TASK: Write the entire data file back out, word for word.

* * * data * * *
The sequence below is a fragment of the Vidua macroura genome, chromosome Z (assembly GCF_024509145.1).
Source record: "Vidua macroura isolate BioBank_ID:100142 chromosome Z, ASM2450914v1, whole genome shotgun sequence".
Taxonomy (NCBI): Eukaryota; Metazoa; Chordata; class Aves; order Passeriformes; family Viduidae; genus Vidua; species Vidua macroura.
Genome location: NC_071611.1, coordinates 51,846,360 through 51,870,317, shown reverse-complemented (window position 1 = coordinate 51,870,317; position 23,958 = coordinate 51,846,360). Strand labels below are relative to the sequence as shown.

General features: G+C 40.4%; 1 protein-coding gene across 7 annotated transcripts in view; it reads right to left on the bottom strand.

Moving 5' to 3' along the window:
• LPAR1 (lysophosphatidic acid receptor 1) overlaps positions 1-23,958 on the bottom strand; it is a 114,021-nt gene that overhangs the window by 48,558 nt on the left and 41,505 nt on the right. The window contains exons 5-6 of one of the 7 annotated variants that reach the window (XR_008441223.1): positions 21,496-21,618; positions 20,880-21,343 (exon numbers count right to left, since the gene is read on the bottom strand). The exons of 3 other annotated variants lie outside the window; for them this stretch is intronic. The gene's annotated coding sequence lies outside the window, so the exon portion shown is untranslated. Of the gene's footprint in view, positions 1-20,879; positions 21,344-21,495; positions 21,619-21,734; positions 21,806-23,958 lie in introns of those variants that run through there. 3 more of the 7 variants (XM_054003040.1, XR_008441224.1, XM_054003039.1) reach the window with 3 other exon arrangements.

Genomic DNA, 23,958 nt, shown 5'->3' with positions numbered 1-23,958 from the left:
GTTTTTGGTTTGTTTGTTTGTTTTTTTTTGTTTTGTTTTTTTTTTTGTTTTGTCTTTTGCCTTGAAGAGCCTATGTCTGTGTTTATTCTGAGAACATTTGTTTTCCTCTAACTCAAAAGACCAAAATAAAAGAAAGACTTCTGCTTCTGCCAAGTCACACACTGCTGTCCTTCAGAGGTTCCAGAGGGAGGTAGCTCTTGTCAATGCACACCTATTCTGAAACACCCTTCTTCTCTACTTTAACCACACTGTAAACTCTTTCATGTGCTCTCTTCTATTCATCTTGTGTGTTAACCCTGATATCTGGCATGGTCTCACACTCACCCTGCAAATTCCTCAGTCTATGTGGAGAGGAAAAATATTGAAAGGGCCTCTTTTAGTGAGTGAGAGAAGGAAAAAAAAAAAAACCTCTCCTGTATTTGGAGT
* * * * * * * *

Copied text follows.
The sequence below is a fragment of the Vidua macroura genome, chromosome Z (assembly GCF_024509145.1).
Source record: "Vidua macroura isolate BioBank_ID:100142 chromosome Z, ASM2450914v1, whole genome shotgun sequence".
Taxonomy (NCBI): Eukaryota; Metazoa; Chordata; class Aves; order Passeriformes; family Viduidae; genus Vidua; species Vidua macroura.
Genome location: NC_071611.1, coordinates 51,846,360 through 51,870,317, shown reverse-complemented (window position 1 = coordinate 51,870,317; position 23,958 = coordinate 51,846,360). Strand labels below are relative to the sequence as shown.

General features: G+C 40.4%; 1 protein-coding gene across 7 annotated transcripts in view; it reads right to left on the bottom strand.

Moving 5' to 3' along the window:
• LPAR1 (lysophosphatidic acid receptor 1) overlaps positions 1-23,958 on the bottom strand; it is a 114,021-nt gene that overhangs the window by 48,558 nt on the left and 41,505 nt on the right. The window contains exons 5-6 of one of the 7 annotated variants that reach the window (XR_008441223.1): positions 21,496-21,618; positions 20,880-21,343 (exon numbers count right to left, since the gene is read on the bottom strand). The exons of 3 other annotated variants lie outside the window; for them this stretch is intronic. The gene's annotated coding sequence lies outside the window, so the exon portion shown is untranslated. Of the gene's footprint in view, positions 1-20,879; positions 21,344-21,495; positions 21,619-21,734; positions 21,806-23,958 lie in introns of those variants that run through there. 3 more of the 7 variants (XM_054003040.1, XR_008441224.1, XM_054003039.1) reach the window with 3 other exon arrangements.

Genomic DNA, 23,958 nt, shown 5'->3' with positions numbered 1-23,958 from the left:
GTTTTTGGTTTGTTTGTTTGTTTTTTTTTGTTTTGTTTTTTTTTTTGTTTTGTCTTTTGCCTTGAAGAGCCTATGTCTGTGTTTATTCTGAGAACATTTGTTTTCCTCTAACTCAAAAGACCAAAATAAAAGAAAGACTTCTGCTTCTGCCAAGTCACACACTGCTGTCCTTCAGAGGTTCCAGAGGGAGGTAGCTCTTGTCAATGCACACCTATTCTGAAACACCCTTCTTCTCTACTTTAACCACACTGTAAACTCTTTCATGTGCTCTCTTCTATTCATCTTGTGTGTTAACCCTGATATCTGGCATGGTCTCACACTCACCCTGCAAATTCCTCAGTCTATGTGGAGAGGAAAAATATTGAAAGGGCCTCTTTTAGTGAGTGAGAGAAGGAAAAAAAAAAAAACCTCTCCTGTATTTGGAGT